Richard A. Muller, a MacArthur "genius" grant-winning physics professor at UC Berkeley, will speak at Occidental on March 4 on "A Converted Skeptic: Climate Change, Its Human Origins, and What We Can Do."
Muller, an Earth sciences specialist who was originally a global warming skeptic, was given research funds by Charles Koch of the Koch Brothers, the billionaire businessman known for funding climate skeptic groups like the Heartland Institute, to study the issue. Rather than debunking the theory, Muller’s analysis convinced him that global warming is in fact a real phenomenon.
Muller’s talk, sponsored by the Antoinette and Vincent M. Dungan Lectureship in Energy and the Environment, will take place at 11:45 a.m. in Thorne Hall on the Occidental campus. It is free and open to the public.
In October 2011, Muller wrote in an op-ed in the Wall Street Journal: "When we began our study, we felt that skeptics had raised legitimate issues, and we didn't know what we'd find. Our results turned out to be close to those published by prior groups. We think that means that those groups had truly been very careful in their work, despite their inability to convince some skeptics of that."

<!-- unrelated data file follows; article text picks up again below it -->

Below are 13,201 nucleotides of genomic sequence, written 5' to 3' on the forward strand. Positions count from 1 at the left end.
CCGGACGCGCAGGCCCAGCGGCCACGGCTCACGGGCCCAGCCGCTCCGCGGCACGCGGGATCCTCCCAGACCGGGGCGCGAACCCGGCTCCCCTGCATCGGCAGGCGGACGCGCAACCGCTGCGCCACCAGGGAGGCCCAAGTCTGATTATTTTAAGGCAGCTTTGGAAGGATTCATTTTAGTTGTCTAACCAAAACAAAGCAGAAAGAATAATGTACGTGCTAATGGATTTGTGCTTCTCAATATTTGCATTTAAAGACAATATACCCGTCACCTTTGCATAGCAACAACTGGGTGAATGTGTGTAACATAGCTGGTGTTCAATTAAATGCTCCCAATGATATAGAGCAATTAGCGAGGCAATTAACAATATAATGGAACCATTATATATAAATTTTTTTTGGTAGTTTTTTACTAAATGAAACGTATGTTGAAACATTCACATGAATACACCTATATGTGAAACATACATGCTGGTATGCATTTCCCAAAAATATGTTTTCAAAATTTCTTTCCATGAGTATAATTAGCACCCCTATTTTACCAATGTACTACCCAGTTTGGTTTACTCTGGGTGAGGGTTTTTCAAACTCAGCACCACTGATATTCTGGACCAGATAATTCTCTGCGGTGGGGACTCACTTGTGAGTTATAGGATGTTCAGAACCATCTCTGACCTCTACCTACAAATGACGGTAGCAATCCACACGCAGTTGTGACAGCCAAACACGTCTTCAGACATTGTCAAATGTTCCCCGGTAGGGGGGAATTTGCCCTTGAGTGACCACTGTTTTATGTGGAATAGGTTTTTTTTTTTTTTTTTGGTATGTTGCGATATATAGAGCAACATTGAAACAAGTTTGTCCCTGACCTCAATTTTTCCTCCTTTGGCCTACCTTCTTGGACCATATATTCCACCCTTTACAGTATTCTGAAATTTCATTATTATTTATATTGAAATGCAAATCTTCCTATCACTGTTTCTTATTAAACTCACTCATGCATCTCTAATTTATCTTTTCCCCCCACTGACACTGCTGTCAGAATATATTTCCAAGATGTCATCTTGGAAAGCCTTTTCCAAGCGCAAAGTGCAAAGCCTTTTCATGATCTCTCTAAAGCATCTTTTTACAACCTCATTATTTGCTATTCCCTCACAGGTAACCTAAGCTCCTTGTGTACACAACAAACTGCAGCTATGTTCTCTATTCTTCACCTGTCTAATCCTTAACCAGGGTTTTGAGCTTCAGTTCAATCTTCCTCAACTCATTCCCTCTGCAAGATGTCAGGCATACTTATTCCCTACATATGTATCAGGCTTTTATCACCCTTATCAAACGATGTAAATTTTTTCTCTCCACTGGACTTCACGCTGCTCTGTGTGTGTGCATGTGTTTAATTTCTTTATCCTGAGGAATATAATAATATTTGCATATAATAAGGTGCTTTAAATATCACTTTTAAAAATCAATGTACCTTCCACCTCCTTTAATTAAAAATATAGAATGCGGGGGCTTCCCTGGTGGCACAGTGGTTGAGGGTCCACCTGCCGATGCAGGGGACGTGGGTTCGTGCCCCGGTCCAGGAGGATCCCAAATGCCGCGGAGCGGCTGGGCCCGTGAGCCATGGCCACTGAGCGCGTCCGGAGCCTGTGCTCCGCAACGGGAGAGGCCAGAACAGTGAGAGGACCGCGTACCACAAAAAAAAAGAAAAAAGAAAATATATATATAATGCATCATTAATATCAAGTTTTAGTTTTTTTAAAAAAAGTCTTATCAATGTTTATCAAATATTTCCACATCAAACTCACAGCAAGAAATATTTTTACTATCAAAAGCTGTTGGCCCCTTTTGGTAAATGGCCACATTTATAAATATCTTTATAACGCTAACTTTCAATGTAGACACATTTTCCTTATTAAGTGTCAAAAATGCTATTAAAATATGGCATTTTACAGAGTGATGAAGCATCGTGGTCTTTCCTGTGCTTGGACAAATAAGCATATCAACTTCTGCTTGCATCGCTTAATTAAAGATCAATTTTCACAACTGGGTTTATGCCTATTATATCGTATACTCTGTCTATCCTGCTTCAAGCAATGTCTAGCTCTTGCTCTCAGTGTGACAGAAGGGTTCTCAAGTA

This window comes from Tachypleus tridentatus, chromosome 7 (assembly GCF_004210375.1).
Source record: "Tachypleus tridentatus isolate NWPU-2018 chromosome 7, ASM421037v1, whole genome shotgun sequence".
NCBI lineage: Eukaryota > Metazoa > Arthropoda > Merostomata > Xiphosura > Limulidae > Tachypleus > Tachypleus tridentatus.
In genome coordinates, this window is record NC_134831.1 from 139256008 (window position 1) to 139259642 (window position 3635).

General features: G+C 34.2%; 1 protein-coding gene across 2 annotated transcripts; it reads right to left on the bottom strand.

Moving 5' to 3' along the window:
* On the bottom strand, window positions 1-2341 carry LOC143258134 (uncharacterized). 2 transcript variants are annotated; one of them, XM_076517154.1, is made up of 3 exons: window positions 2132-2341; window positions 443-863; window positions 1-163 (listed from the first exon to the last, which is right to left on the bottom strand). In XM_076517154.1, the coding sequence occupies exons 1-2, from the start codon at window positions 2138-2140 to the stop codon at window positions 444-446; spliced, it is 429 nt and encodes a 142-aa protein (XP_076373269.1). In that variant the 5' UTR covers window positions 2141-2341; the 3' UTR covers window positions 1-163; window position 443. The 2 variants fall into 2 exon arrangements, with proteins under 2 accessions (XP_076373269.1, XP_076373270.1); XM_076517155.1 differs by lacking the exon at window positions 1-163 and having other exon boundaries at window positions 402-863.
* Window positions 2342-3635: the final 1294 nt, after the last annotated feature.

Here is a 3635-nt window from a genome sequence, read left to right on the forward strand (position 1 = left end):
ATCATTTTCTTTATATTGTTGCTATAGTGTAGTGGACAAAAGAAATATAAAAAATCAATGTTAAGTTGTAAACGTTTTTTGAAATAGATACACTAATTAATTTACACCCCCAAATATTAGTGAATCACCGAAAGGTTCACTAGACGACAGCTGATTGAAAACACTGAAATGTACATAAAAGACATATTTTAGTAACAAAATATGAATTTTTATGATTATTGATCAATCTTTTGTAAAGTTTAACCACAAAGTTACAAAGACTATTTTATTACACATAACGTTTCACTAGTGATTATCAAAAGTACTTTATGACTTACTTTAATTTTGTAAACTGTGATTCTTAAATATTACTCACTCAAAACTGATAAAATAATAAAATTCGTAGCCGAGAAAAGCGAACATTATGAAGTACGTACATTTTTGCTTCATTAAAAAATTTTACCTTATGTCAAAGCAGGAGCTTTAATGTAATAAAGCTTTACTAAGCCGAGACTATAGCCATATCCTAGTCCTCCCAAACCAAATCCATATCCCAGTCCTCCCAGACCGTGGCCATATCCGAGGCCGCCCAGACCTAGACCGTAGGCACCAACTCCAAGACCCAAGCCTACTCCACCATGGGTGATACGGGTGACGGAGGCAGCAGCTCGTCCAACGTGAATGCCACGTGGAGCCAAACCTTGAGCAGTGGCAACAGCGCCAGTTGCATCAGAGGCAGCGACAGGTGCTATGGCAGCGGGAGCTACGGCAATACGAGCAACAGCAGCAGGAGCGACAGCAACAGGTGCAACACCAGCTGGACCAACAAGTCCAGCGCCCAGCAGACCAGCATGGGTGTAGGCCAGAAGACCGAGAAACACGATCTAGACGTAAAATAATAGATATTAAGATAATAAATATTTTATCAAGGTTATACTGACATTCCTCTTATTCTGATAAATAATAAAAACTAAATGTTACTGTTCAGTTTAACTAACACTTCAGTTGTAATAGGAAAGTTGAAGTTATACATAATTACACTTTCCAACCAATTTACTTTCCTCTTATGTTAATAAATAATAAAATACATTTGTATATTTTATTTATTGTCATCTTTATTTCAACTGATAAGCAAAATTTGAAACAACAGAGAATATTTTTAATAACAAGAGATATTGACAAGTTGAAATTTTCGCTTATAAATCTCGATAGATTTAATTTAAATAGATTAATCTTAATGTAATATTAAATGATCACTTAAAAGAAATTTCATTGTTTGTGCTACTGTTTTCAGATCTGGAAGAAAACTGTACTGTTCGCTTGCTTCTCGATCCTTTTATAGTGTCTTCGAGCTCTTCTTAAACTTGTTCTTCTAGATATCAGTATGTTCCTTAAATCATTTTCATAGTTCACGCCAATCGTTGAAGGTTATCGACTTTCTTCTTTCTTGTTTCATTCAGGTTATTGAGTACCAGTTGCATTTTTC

"Global warming is real," he concluded. "Perhaps our results will help cool this portion of the climate debate."
Less than a year later, he went even further in an op-ed in the New York Times: "Last year, following an intensive research effort involving a dozen scientists, I concluded that global warming was real and that the prior estimates of the rate of warming were correct. I’m now going a step further: Humans are almost entirely the cause.
"My total turnaround, in such a short time, is the result of careful and objective analysis by the Berkeley Earth Surface Temperature project … Our results show that the average temperature of the Earth’s land has risen by two and a half degrees Fahrenheit over the past 250 years, including an increase of one and a half degrees over the most recent 50 years. Moreover, it appears likely that essentially all of this increase results from the human emission of greenhouse gases."
Muller’s BEST project intends to provide an independent analysis of Earth's surface temperature records. Muller’s research has also included attempting to understand the ice ages, dynamics at the core-mantle boundary, patterns of extinction and biodiversity through time, and the processes associated with impact cratering.
He is a faculty senior scientist at the Lawrence Berkeley National Laboratory, and was a member of the JASON Defense Advisory Group, which brings together prominent scientists as consultants for the U.S. Department of Defense.
He was named a MacArthur Foundation Fellow in 1982, and received the Alan T. Waterman Award in 1978 from the National Science Foundation "for highly original and innovative research which has led to important discoveries and inventions in diverse areas of physics." He is the author, most recently, of Energy for Future Presidents: The Science Behind the Headlines (2012).